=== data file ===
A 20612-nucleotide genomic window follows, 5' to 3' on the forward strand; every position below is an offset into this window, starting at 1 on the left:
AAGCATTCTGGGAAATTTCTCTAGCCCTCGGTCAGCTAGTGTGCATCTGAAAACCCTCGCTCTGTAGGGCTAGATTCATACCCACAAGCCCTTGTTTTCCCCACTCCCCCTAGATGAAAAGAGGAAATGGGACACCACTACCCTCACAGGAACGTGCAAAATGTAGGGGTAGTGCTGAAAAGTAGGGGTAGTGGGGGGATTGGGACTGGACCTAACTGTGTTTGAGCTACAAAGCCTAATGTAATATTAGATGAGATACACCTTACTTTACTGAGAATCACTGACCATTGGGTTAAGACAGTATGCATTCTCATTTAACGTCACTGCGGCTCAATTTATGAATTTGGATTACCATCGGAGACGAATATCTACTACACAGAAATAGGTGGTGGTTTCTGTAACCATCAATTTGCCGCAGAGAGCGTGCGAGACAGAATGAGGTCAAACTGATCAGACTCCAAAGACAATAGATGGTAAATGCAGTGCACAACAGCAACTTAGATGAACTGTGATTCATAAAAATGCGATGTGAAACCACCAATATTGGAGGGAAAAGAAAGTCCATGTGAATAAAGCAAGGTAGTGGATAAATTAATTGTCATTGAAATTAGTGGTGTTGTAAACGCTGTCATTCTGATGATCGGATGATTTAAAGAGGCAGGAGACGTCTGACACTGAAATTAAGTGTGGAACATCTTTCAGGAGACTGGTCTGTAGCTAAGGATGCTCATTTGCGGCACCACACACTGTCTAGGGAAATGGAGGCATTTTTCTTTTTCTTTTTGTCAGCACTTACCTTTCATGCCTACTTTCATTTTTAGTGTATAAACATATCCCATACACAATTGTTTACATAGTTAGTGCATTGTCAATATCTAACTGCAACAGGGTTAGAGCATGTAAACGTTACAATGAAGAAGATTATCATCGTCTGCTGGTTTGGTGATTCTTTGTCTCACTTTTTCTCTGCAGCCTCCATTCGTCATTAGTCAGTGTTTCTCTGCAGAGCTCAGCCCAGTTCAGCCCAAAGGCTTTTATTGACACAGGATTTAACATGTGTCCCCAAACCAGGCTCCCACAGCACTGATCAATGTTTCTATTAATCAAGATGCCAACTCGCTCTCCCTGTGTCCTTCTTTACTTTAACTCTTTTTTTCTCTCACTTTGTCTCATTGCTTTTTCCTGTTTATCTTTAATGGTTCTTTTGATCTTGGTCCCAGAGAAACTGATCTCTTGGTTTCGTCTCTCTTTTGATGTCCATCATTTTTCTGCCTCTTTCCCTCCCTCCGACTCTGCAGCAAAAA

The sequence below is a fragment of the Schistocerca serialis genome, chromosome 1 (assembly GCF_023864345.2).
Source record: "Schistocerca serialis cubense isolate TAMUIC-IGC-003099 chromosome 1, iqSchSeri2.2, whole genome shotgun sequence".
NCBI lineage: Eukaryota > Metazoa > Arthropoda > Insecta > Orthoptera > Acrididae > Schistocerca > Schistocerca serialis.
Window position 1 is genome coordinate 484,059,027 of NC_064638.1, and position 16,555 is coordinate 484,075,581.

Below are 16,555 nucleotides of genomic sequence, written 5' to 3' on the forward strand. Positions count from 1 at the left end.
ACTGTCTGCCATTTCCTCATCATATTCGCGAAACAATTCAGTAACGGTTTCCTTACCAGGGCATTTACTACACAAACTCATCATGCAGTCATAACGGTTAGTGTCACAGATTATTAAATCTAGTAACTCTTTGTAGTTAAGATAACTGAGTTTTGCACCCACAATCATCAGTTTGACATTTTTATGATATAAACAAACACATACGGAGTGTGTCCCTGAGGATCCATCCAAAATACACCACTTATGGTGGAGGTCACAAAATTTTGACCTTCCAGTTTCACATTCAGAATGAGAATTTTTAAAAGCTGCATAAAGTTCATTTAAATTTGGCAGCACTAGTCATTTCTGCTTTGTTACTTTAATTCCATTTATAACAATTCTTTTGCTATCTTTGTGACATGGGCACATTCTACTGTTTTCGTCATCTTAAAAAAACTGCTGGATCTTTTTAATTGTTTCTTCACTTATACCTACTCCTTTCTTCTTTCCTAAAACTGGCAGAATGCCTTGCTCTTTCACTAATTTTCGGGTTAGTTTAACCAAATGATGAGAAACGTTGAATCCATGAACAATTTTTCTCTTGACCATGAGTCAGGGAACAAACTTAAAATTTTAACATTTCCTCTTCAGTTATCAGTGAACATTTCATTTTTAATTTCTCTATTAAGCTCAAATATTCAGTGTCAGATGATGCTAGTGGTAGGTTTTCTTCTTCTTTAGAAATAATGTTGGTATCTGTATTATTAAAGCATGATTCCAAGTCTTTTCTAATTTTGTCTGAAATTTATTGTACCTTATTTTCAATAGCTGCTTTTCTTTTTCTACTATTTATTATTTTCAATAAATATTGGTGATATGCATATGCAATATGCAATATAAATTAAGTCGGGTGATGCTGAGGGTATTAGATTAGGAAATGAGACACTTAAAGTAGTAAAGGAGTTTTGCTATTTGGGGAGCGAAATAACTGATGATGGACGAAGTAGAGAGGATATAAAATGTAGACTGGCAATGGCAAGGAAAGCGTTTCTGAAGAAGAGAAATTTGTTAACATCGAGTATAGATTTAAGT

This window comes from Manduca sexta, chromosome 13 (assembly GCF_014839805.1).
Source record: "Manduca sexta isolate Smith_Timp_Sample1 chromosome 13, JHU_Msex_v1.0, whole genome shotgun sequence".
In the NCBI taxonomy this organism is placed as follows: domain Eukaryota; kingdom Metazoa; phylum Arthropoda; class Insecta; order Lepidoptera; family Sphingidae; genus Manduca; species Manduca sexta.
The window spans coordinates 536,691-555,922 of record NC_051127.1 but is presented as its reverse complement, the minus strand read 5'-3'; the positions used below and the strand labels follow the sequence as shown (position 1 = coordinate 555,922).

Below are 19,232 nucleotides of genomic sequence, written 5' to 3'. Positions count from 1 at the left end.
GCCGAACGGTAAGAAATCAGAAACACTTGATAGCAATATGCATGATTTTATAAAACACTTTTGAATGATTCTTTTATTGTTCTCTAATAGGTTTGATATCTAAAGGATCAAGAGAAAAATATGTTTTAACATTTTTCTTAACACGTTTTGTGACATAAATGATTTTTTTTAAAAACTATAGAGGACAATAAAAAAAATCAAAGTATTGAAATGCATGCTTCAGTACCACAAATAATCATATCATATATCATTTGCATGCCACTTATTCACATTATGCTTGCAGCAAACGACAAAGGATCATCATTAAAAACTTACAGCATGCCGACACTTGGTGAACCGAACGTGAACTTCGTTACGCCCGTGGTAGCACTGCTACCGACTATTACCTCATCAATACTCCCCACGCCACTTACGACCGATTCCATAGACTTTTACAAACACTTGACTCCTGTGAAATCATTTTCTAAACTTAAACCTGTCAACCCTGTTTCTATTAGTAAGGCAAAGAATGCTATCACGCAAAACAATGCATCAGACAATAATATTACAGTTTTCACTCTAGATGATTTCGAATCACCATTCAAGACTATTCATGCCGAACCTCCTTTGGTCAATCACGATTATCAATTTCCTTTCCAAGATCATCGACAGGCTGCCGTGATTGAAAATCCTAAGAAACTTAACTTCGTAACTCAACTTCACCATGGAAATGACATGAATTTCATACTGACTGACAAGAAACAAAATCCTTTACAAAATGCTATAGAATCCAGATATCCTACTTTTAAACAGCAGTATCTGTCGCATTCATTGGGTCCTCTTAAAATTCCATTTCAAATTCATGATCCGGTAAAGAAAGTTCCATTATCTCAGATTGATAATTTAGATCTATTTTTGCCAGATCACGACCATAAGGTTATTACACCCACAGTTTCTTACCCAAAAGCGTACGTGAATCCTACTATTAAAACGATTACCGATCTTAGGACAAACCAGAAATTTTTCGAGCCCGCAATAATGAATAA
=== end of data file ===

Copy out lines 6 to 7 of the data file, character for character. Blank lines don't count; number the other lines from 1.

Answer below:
Window position 1 is genome coordinate 484,059,027 of NC_064638.1, and position 16,555 is coordinate 484,075,581.

Below are 16,555 nucleotides of genomic sequence, written 5' to 3' on the forward strand. Positions count from 1 at the left end.